This disclosure claims priority to U.S. Provisional Patent Application Ser. No. 61/800,632, filed on Mar. 15, 2013, which is herein incorporated by reference in its entirety.
Embodiments of the present invention are related to teleoperated robotic surgery and, in particular, to sealing multiple surgical instruments in a single cannula.
Discussion of Related Art
Minimally invasive surgery (MIS) (e.g., endoscopy, laparoscopy, thoracoscopy, cystoscopy, and the like) allows a patient to be operated upon through small incisions by using a camera and one or more elongated surgical instruments introduced to an internal surgical site. The surgical site often comprises a body cavity, such as the patient's abdomen. The body cavity may optionally be distended using a clear fluid such as an insufflation gas, typically CO2. In traditional minimally invasive surgery, the surgeon manipulates the tissues by using hand-actuated end effectors of the elongated surgical instruments while viewing the surgical site on a video monitor.
One or more cannulas may be passed through small (generally 7 cm or less) incisions or a natural body orifice to provide entry ports for the minimally invasive (e.g., endoscopic, laparoscopic, and the like) surgical instruments, including a camera instrument (e.g., endoscope, laparoscope, and the like). A surgeon is able to perform surgery by manipulating the surgical instruments from outside the body while viewing the instrument end effectors at the internal surgical site with images provided by the camera instrument.
It is typical to provide several cannulas for a minimally invasive surgical procedure. Generally, each cannula will provide access to the surgical site for a single surgical or camera instrument. For example, four cannulas may be provided with one cannula being used to introduce a camera instrument and the remaining three cannulas being used to introduce surgical instruments. The use of two or more separate entry points to access a surgical site may be considered “multi-port” minimally invasive surgery. While the small incisions necessary for placing a cannula are less traumatic than the incision necessary for open surgery, each incision still represents a trauma to the patient.
In an effort to reduce the trauma of minimally invasive surgery even further, techniques are being developed to allow minimally invasive surgery using only a single access port into the body, such as a single incision or single natural body orifice. This access may be accomplished by using a somewhat larger cannula that can accommodate all of the instruments required for the surgery. Minimally invasive surgery performed through a single incision or natural orifice may be referred to as single port access (SPA) surgery. The single cannula that provides the single port may be introduced through a body orifice or through an incision.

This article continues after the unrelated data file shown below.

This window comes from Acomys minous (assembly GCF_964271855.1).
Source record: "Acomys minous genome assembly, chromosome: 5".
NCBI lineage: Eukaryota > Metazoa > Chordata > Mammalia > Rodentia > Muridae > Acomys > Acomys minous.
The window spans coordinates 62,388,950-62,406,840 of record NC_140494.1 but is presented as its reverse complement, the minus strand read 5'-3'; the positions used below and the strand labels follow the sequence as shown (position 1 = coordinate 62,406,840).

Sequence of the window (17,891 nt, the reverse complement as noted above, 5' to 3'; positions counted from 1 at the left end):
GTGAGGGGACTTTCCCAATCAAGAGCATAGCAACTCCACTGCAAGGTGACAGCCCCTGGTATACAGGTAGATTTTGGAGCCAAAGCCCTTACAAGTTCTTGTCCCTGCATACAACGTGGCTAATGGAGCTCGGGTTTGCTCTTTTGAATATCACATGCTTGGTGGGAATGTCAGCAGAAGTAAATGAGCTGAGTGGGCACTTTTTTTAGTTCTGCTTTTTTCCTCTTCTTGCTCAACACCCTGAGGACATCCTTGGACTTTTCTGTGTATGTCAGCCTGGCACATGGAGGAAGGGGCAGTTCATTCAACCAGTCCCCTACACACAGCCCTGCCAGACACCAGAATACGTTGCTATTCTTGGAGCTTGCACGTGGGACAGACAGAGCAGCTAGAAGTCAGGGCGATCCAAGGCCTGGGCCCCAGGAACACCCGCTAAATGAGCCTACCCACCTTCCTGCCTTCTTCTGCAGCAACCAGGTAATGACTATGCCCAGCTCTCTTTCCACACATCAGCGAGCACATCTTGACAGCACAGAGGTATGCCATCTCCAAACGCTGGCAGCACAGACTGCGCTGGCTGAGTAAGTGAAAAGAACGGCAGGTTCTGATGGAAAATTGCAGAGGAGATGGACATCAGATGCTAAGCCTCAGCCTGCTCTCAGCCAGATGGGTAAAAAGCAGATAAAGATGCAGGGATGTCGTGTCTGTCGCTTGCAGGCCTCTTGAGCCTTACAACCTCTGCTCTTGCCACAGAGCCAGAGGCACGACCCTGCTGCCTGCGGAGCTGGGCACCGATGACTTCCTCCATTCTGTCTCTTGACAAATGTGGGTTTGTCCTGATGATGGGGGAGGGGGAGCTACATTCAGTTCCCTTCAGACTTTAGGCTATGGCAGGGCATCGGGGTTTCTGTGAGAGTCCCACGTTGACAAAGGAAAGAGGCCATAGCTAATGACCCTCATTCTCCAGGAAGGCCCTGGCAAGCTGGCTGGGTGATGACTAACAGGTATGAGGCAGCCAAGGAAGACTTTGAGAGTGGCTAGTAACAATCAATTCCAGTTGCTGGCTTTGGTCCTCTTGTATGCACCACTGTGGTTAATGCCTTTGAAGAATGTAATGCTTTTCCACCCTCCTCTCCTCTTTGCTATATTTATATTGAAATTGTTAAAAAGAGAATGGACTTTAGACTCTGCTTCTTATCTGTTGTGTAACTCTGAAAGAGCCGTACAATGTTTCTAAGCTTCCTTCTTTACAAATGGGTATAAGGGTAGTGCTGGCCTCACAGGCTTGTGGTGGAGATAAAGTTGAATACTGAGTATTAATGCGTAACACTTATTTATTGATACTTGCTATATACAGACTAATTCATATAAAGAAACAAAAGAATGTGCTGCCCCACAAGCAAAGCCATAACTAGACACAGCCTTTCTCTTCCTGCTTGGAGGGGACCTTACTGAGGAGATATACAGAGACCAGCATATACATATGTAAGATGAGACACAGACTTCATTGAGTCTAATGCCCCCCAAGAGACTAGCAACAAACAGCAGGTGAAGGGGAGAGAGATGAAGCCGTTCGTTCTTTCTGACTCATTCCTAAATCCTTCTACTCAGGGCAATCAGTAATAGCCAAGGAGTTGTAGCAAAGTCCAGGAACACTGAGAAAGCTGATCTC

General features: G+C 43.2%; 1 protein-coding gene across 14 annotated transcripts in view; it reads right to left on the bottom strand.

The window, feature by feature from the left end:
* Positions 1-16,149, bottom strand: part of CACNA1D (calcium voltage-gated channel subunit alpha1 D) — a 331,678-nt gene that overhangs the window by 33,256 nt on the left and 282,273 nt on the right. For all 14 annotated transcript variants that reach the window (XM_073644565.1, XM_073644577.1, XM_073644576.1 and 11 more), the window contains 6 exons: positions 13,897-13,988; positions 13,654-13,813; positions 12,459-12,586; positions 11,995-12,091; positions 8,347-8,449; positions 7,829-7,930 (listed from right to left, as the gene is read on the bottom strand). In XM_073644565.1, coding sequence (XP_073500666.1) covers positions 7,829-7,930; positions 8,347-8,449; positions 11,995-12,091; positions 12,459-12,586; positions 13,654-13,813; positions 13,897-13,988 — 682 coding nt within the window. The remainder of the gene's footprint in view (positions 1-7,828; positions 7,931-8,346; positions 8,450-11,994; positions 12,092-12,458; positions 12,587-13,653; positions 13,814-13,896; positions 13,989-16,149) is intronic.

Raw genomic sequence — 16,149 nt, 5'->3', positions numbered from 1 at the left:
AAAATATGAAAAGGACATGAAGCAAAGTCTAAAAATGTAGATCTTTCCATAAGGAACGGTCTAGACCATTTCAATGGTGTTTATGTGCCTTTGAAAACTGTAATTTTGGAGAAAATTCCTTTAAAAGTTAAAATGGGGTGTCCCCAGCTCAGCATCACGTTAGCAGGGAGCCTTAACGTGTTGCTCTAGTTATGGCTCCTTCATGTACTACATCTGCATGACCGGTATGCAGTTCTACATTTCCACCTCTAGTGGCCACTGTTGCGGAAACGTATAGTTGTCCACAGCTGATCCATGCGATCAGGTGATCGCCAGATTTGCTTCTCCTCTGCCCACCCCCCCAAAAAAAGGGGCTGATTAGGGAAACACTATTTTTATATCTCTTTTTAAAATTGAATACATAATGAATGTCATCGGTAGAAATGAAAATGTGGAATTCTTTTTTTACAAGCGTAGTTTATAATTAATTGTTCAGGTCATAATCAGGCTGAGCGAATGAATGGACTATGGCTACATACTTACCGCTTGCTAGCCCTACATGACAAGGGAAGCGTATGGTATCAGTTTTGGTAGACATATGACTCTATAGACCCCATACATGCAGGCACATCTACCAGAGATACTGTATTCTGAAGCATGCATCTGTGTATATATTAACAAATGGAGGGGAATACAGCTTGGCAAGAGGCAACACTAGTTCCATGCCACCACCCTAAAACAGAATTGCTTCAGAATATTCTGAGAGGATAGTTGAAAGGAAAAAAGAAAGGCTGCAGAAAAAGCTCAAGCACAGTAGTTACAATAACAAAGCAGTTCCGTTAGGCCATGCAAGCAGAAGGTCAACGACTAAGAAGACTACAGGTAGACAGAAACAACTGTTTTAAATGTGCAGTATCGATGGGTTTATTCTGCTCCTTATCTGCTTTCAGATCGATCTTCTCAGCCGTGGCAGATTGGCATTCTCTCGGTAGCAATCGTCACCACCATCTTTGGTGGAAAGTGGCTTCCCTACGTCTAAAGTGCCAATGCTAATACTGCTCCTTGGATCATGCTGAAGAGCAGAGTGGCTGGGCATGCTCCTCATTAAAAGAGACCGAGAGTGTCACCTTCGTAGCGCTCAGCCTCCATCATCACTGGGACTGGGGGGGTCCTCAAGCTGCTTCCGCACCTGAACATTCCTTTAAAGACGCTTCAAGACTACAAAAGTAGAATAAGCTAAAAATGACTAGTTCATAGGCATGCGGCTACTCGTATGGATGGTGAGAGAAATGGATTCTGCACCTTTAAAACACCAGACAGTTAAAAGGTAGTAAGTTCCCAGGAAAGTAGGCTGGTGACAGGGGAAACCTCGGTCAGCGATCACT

If multiple surgical instruments and/or camera instruments are to be introduced to a surgical site through a single cannula, it can become difficult to manage the instruments within the cannula. It is desirable to use as small a cannula as possible, consistent with the size of the instruments to be passed through the cannula. This may make it difficult to introduce the necessary instruments and to maintain the necessary mobility of the instruments as well as to prevent the insufflation gas from escaping via the access port as various instruments are inserted and removed from the cannula, as well as during instrument use during surgery.
Therefore, there is a need to develop systems for better and more effective access to the surgical area.
In accordance with aspects of the present invention, a cannula seal is provided. A cannula seal can be a cross-slit seal. The cross-slit seal can include a side wall that includes folded sidewalls; slits that are formed by the folded sidewalls when the cross-slit seal is in a closed position; and a concave end surface at the slits.
In some embodiments, a cross-slit seal can include a side wall that includes folded sidewalls; slits that are formed by the folded sidewalls when the cross-slit seal is in a closed position; and ribs formed in the side wall that engage an inside wall of a cannula.
These and other embodiments are further discussed below with respect to the following figures.
BRIEF DESCRIPTION OF THE DRAWINGS
FIG. 1 illustrates components of a single-port teleoperated robotic surgical system.
FIGS. 2A, 2B, 2C, and 2D illustrate an access port according to some embodiments of the present invention.